New URA for city

Glenn Wallace
Posted 5/28/13

Golden ushered in a new era of Urban Renewal Authority on Thursday, May 23, as the seven-member council voted unanimously to approve two URA plans …

This item is available in full to subscribers.

Please log in to continue

Log in

Don't have an ID?

Print subscribers

If you're a print subscriber, but do not yet have an online account, click here to create one.


Click here to see your options for becoming a subscriber.

If you made a voluntary contribution in 2022-2023 of $50 or more, but do not yet have an online account, click here to create one at no additional charge. VIP Digital Access includes access to all websites and online content.

Our print publications are advertiser supported. For those wishing to access our content online, we have implemented a small charge so we may continue to provide our valued readers and community with unique, high quality local content. Thank you for supporting your local newspaper.

New URA for city


Golden ushered in a new era of Urban Renewal Authority on Thursday, May 23, as the seven-member council voted unanimously to approve two URA plans after hours of a public hearing.

The city has only approved one other URA plan, targeting the downtown area 23 years ago.

The first of the approved URA’s included the lot site of the future 99-unit Parfet apartment complex, and the Briarwood restaurant lot.

“That is going to be a pretty targeted flavor of urban renewal,” Golden Urban Renewal Authority’s (GURA) Executive Director Mark Heller said in a recent interview. He added that the Briarwood had no current redevelopment plans, but were included in case of future projects.

The Parfet development was approved by the city’s planning commission in November of last year.

According to the property owner, Confluence Development, the added financial support of an Urban Renewal Authority’s tax increment funding may be needed to ensure the project is developed in the near future.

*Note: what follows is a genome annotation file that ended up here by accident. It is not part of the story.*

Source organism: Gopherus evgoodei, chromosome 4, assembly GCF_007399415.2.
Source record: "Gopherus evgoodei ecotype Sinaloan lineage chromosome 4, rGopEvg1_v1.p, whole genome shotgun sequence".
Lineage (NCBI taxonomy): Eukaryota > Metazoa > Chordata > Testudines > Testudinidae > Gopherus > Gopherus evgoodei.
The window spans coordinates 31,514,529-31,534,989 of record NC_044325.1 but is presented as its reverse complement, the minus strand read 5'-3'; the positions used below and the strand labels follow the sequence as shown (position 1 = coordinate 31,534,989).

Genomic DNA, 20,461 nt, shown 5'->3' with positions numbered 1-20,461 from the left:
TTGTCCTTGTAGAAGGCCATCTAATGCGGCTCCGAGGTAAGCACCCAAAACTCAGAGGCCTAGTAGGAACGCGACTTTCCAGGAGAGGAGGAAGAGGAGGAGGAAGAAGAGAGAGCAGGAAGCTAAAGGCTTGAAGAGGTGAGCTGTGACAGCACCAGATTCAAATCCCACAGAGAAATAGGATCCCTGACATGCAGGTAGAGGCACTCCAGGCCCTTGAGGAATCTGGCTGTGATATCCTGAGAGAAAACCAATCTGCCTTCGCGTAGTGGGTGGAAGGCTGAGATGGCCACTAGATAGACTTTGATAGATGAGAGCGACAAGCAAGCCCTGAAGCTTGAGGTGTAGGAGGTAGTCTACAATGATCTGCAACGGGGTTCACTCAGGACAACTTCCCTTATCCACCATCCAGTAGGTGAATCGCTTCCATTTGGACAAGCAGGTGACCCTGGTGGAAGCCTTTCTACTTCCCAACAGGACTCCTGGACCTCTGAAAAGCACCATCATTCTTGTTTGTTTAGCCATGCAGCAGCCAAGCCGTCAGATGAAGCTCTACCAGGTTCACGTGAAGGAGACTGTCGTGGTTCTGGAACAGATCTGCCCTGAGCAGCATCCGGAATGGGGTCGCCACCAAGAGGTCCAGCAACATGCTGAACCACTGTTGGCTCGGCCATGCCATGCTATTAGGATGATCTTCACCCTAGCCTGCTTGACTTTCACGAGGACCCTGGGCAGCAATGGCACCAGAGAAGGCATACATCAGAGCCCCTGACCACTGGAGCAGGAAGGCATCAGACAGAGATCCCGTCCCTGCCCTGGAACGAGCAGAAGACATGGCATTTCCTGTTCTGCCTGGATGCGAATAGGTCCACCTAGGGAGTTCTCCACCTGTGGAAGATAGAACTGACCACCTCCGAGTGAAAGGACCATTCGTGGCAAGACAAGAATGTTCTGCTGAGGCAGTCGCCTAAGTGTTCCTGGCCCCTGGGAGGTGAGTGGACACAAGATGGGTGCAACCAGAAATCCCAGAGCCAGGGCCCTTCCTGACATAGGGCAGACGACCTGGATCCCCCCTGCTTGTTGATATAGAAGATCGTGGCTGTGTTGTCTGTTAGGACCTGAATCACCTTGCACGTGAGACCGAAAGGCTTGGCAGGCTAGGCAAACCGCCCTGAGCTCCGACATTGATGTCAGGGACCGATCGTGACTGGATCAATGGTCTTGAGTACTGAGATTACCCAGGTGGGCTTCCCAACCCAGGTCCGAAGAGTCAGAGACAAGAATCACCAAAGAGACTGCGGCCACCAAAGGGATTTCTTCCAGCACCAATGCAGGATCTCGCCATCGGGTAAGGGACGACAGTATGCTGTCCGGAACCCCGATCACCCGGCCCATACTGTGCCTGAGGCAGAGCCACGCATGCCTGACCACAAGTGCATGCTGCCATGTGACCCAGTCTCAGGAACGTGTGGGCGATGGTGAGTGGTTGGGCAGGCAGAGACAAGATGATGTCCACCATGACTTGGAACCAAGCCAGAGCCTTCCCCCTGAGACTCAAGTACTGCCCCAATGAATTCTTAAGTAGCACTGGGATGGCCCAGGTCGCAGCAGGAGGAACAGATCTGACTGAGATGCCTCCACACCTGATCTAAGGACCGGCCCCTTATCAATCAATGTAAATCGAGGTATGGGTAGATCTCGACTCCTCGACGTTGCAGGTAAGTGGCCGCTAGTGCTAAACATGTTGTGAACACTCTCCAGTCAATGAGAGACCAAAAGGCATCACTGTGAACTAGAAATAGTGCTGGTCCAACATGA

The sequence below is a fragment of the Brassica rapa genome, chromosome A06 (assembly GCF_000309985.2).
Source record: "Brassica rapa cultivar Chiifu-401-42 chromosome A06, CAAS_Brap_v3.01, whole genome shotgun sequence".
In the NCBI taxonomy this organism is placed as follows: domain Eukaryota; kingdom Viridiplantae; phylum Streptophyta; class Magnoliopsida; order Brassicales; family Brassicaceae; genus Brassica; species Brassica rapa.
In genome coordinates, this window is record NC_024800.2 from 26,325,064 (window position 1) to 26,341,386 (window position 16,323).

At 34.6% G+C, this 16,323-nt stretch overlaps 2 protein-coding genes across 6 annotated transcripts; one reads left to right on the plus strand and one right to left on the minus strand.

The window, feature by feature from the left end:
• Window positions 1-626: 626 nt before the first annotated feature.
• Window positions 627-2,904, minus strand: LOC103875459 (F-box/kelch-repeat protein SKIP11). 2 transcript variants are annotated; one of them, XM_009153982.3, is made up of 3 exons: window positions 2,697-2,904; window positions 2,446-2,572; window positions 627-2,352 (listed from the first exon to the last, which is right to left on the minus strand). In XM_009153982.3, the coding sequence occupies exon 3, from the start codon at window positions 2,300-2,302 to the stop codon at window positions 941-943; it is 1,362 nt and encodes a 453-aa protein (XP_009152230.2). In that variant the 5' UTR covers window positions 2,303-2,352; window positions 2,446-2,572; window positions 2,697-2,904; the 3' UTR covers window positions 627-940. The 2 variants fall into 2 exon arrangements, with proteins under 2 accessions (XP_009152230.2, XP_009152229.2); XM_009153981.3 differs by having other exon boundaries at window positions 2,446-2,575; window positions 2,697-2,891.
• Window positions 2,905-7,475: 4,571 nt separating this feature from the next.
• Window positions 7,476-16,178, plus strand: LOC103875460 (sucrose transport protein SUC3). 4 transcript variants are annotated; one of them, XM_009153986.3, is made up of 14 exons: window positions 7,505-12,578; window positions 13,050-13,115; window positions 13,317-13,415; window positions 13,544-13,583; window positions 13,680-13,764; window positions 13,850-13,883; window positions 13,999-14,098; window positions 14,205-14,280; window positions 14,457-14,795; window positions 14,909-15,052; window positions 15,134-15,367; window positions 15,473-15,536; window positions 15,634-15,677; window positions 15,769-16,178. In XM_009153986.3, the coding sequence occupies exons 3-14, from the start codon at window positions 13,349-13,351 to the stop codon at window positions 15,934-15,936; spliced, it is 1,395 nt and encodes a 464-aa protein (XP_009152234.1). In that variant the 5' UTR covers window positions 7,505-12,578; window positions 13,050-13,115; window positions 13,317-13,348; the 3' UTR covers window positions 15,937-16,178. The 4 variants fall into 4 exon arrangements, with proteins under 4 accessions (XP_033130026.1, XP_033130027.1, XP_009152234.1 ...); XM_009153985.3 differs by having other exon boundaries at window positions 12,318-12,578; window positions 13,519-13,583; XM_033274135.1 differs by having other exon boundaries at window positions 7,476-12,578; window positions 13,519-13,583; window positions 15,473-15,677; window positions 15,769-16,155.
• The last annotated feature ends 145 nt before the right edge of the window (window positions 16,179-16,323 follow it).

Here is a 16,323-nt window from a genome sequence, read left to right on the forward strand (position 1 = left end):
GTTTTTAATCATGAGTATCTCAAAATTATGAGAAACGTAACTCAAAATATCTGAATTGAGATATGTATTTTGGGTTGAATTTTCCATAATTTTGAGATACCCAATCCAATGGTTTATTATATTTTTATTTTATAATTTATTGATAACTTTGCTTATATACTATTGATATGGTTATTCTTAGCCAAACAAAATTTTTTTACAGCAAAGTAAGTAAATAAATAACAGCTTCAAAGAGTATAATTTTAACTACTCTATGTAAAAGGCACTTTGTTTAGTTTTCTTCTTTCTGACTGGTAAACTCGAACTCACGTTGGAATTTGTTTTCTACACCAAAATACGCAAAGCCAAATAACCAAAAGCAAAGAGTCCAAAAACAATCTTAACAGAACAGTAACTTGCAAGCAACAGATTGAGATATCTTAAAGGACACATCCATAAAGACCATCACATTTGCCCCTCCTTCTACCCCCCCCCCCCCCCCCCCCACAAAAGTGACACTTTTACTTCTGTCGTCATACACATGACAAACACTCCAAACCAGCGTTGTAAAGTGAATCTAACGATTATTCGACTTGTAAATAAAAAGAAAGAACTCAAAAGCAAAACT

Additionally, Heller said the URA money could help developers add items that would be of a benefit to the broader community. The nearby Welch Ditch could be better lined, an old water main could be relocated for easier maintenance, and the 8th Street streetscape could be improved.

Ward 4 Councilman Bill Fisher said he did not like the fact that the amount of tax increment funds the developer would need was still not known.

“There’s some point where I get uncomfortable writing a blank check for a developer,” Fisher said.

Other council members seemed more comfortable with allowing GURA to negotiate the specifics later, even if it meant giving up some portion of future property tax revenue.

“If we do nothing then the property tax stays the same, and we get nothing,” District 2 Councilwoman Marcie Miller said.

The second URA discussed, and eventually approved, was what Heller described as “the commercial core” of the south neighborhood area of Golden. The approved URA boundaries include the “triangle” portion of property between East Street, and South Golden Road, including the roundabout in front of Golden High School and the Golden Bowl shopping area.

The URA includes several lots between 23rd and 24th Streets on either side of Ford Street. It also includes a couple buildings east of East Street along 24th Street.

The city’s recently-finished Central Neighborhoods Plan will serve as the guiding document for the Central Neighborhoods URA. Heller called the URA “an implementation tool,” for the neighborhood plan, which was created with community input.

GURA and Heller will administer both the new Urban Renewal plans. GURA has been overseeing the downtown Golden URA, which will run out of its 25 years of funding in 2014.

Among the more controversial portions of the two new plans was the inclusion of eminent domain powers — allowing GURA to forcibly buy out and relocate land owners within the URA boundaries.

Heller said he felt it was “unlikely in the extreme,” that GURA would ever exercise its eminent domain power to remove blight.

“We haven’t used it in 23-and-a-half years downtown, but we don’t want to lose an important tool,” Heller said.

As a safeguard, the URA plans require GURA receive council approval before using eminent domain.


Our Papers

Ad blocker detected

We have noticed you are using an ad blocking plugin in your browser.

The revenue we receive from our advertisers helps make this site possible. We request you whitelist our site.